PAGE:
Integration & IT Modernization

What to Consider When Forming an API Strategy

shutterstock_90766841Businesses today face many challenges to use their resources (personnel, data, and capabilities) to support their brands and connect with customers in as effective and engaging manner as possible. In many cases these challenges can be defined in two concepts: “exposure” where information and capabilities are made available to people who can use them and “consumption” where people can make use of the information and capabilities in as effortless way as possible.

API management products are industry solutions that support both of these concepts. With the proper solutions in place a business can expose data and capabilities appropriately and securely to people (both internal and external) allowing them to easily consume the APIs and build applications that use the information and processes that make your business unique.

One of the surprising things in many client conversations it is how often the same questions come up in initial discussions. Over the next few weeks, I’d like to visit some of these questions in a series of blog posts to provide basis on how we might kick start a conversation about an API strategy.

The first question I want to address is “Do you want your APIs to be public or private?” The conversation around this question involves two of the most fundamental aspects of an API, namely who are you writing the API for and what the goal for creating your API is.

 

Do you want your APIs to be public or private?

This question is one of the first questions that people consider and usually it is easily answered. The first point I’d like to make here is that two types of API programs are not mutually exclusive and they often go hand in hand.

In its purest form, public generally means that you want people outside your business to have access to the APIs. Usually these people will be independent developers who want to use your API to build something that they think will be valuable to consumers. Following this path can promote your brand, expand your IT capabilities beyond your IT staff, and (if you monetize your API) can offer a new revenue channel for your business. API management software is used to control secure access to your APIs and monitor and control the traffic coming in from these independent developers. There are a myriad of public APIs to consider as examples such as the one created by the movie rating site Rotten Tomatoes™ or National Public Radio’s API to get archived content in a convenient, standard way.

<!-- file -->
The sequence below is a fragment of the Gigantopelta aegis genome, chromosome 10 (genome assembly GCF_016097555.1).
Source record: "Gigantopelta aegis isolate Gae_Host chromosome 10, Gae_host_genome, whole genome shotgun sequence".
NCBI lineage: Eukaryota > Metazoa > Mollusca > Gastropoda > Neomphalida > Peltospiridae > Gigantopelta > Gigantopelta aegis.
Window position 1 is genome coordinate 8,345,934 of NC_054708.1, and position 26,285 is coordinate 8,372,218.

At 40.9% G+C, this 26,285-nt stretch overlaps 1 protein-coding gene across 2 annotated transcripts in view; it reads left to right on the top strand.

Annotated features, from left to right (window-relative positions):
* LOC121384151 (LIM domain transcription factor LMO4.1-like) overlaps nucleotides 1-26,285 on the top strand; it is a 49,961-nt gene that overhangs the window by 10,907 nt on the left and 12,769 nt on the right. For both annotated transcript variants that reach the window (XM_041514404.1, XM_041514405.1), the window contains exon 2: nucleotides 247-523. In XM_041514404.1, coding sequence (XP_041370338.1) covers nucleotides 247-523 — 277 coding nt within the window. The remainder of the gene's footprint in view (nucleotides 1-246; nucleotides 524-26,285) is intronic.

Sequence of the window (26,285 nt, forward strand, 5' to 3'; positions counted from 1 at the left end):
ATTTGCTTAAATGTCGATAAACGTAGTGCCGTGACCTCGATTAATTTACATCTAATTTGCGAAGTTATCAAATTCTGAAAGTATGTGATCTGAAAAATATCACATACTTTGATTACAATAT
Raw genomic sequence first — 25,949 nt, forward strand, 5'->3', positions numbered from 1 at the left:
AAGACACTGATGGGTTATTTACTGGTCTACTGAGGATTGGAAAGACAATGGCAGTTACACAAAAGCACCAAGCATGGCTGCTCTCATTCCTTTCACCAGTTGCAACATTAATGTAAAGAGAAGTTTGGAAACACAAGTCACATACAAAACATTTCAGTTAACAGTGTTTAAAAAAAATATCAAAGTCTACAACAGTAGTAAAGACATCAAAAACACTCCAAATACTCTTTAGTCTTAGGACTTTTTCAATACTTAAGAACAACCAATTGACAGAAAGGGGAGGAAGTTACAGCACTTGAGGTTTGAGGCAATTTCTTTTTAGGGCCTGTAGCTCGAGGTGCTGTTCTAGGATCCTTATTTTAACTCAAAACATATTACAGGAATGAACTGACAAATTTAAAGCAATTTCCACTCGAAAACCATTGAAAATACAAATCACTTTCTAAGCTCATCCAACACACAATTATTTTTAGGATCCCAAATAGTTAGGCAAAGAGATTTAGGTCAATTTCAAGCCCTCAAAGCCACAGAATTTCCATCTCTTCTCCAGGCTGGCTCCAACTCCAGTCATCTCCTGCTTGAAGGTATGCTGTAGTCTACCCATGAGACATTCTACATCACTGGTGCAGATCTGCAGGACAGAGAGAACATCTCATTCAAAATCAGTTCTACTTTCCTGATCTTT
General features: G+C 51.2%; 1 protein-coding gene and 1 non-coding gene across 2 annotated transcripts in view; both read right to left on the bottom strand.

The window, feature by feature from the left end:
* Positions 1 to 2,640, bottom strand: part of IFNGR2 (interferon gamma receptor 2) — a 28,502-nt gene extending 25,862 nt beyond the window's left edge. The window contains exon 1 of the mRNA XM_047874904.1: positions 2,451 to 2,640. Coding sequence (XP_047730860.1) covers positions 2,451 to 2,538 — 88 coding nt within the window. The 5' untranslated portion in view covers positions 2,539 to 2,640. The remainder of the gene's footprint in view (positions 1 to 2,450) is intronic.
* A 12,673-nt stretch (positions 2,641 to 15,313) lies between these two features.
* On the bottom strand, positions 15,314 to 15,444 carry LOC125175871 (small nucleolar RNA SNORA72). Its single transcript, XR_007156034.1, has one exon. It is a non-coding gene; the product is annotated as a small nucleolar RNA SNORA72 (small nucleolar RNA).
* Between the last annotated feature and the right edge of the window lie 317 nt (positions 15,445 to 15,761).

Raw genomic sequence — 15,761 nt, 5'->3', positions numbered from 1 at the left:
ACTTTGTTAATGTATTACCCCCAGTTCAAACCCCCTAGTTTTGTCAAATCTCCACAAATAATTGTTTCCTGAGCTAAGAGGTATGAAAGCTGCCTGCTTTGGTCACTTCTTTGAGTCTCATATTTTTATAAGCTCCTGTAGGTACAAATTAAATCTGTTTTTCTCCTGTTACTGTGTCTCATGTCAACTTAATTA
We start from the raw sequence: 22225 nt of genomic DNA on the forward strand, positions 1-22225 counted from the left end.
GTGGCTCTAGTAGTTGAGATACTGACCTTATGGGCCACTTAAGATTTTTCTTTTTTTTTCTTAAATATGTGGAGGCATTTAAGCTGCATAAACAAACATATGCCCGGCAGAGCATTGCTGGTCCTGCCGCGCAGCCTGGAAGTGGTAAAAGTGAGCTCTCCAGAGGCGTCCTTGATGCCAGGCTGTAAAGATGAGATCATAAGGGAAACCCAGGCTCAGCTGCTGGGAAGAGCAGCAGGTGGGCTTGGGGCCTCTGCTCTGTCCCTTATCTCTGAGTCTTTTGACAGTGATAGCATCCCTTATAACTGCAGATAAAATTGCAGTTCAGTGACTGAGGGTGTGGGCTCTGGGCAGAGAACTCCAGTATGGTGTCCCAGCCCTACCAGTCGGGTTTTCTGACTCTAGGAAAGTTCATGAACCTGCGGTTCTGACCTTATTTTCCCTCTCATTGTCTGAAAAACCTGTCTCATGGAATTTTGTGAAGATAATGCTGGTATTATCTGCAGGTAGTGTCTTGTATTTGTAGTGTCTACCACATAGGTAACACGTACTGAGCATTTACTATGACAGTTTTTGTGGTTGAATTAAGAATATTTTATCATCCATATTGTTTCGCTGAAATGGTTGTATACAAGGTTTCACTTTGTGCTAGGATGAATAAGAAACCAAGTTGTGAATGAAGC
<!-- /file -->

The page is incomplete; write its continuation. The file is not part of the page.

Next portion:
Private means that you intend to even more closely control who has access to your APIs and usually these people will be employees of your company. This path is used to organize and normalize access to business assets and provide a frictionless way for internal developers to get self-service access to different parts of your business (for example each line of business might share its own set of APIs.) Examples of private APIs are a little more difficult to reference because, well, they are private. However ESPN and Netflix are representative of a public API that was taken private after a period of time.

Both public and private API programs can foster innovation and provide a self-service mechanism allowing developers to gain access to the capabilities that the APIs provide. Additionally there are some other types of access along this spectrum such as APIs that are designed only for trusted partners to access allowing them to access and share data in a more streamlined way or if your business acquires another company exposing an API to them can help them get integrated into your business environment quickly and easily.

Remember, the answer to this question is not mutually exclusive. You can purse a private strategy, public strategy, both, or switch from one to another at any time. Some considerations should be made when choosing one or the other however. After establishing a public API program, deliberate consideration is advised when moving the APIs to be exclusively private. While there may be valid reasons for doing so, how you go about it will directly influence the user base you’ve built up and the applications that have been created on your public API. You’ll want to mitigate any negative impacts to the good will and brand promotion built up through the course of working with your external developers. On the other side of that coin, when working through building a private API program you should always keep in mind that someday it could be made public. Keeping this perspective, strategic and tactical decisions can be made so that any rework that will ultimately be required to expose the private API to external users is minimized.

 

References

“Welcome to the Rotten Tomatoes™ API” (http://developer.rottentomatoes.com)

“NPR Tech Center, API Documentation” (http://www.npr.org/api/index)

“Public API Retirement” by Chris Jason (http://espn.go.com/static/apis/devcenter/blog/read/publicretirement.html)

“Netflix Kills Off Its Public API, Takes A Few Applications Down With It” by Greg Kumparak (http://techcrunch.com/2014/11/16/netflix-api/)

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Ed Murphy

Ed is a solutions architect and leader for the Emerging Platform Systems group in the area of SOA and application/systems integration. In his career, Ed has been in involved in all facets of the project life cycle from analysis and assessment to execution on consulting engagements in several industries and on many technology platforms. As a leader, Ed enjoys providing guidance to clients and mentoring the technology leaders of the future. Ed is also co-lead of Perficient's API management practice where he uses his skills to discover opportunities to help clients by transforming their business for the digital age. Ed is based in New Orleans, Louisiana. (Contact Ed via e-mail.)

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